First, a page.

Where are the angels?

He was a mentor of mine, a good man who hurt a lot of people. He went to jail for a time, and when he got out, I went to visit him. Because of the nature of his crime, his reputation was pretty much destroyed. I remember his eyes when he looked at me and said: “What I don’t understand, Mark, is why I didn’t stop until I got caught?”

There were angels who came into his life, loved him after his fall from grace and looked for ways to engage him and his gifts for the good of the community. He was grateful for them; but he was wondering: Where were the angels he needed that could have prevented the fall in the first place?

I’m sure there are angels who will emerge from the tragedy in Las Vegas. There will be tales of those who protected, who huddled with the dying so they wouldn’t die alone. There will be stories of heroes, every-day people who suddenly exploded with courage they didn’t know they had. And for the hundreds wounded, there will be angels of healing – gentle, skilled hands that carefully bring them back to health. I’ve no doubt that stories of angels will emerge of first responders and the ones who have to tarry for the kinds of healing that happen over the long haul.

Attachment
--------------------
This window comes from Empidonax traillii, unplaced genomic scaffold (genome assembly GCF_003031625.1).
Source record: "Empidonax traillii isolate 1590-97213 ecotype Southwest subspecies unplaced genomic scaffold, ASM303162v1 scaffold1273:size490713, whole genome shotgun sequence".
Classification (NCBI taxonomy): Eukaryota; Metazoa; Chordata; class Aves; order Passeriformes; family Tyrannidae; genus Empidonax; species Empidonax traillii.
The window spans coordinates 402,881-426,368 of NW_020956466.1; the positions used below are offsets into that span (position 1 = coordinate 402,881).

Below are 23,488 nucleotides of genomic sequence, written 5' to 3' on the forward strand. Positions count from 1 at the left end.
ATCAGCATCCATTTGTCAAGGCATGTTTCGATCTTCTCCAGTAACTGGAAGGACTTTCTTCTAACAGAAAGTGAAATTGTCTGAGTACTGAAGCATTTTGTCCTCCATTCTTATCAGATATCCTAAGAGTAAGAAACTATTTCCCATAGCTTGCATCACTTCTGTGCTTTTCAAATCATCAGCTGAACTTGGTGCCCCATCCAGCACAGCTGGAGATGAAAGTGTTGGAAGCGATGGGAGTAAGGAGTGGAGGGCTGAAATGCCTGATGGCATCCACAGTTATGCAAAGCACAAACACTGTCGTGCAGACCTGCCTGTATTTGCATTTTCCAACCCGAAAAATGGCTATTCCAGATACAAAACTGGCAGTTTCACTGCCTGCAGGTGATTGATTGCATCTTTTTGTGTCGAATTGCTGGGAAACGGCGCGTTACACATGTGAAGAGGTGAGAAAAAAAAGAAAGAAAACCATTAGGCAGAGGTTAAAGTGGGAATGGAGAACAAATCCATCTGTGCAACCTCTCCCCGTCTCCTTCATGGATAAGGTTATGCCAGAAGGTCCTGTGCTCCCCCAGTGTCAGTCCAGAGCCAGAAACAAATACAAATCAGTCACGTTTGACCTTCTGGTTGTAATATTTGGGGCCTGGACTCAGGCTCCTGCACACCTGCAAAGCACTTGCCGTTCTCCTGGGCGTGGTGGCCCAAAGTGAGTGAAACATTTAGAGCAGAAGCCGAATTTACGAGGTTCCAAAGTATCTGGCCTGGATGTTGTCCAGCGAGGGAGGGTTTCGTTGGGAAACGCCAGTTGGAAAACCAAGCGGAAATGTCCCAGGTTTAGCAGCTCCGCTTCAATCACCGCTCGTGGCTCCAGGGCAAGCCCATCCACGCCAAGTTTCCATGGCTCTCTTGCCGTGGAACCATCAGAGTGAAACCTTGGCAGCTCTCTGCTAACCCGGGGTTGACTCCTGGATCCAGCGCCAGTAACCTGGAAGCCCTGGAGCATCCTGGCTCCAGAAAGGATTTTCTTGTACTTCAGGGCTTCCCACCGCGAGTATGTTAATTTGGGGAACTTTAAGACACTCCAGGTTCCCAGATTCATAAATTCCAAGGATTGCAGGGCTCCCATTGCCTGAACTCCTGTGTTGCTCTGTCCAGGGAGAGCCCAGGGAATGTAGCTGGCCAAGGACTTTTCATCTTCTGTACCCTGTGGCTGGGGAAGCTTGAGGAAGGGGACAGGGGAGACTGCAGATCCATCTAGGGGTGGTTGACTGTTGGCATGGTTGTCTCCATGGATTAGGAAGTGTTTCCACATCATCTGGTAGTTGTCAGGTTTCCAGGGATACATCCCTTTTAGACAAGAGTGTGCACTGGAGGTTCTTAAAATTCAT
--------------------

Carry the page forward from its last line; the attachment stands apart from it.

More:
We will celebrate them.

And isn’t it interesting … Today, October 2 is the “Memorial Feast of the Guardian Angels”.

My mother had me convinced as a child of two things relative to “guardian angels”. First, she convinced me that I had one. Second, by her frequent reference to that angel, she convinced me that I needed one.

I think a troubling, deeply religious question that has to be asked on a day like today is:  Where were the angels who could have stopped this tragedy before it happened?  

I hope that question isn’t lost amid the joy and gratitude – rightly deserved – we will see, read and hear about regarding the angels who are present now.

Mark Demers

Want to talk about sex, politics, spirituality? So do I. I grew up in a religious home in the 1950’s and 1960’s. Our country was reeling from assassinations and the devastation of the Viet Nam War. Looking for something beautiful, I got a degree in music, married the love of my life and had children. Looking for God, I then went to seminary. Looking for something that might transform the world, I became a local church pastor. Now, I’m always looking for people who want to talk about important things. I cherish conversations with emerging leaders, people who are antsy to try an idea they believe would change the world for the better. I’d would love to hear from you.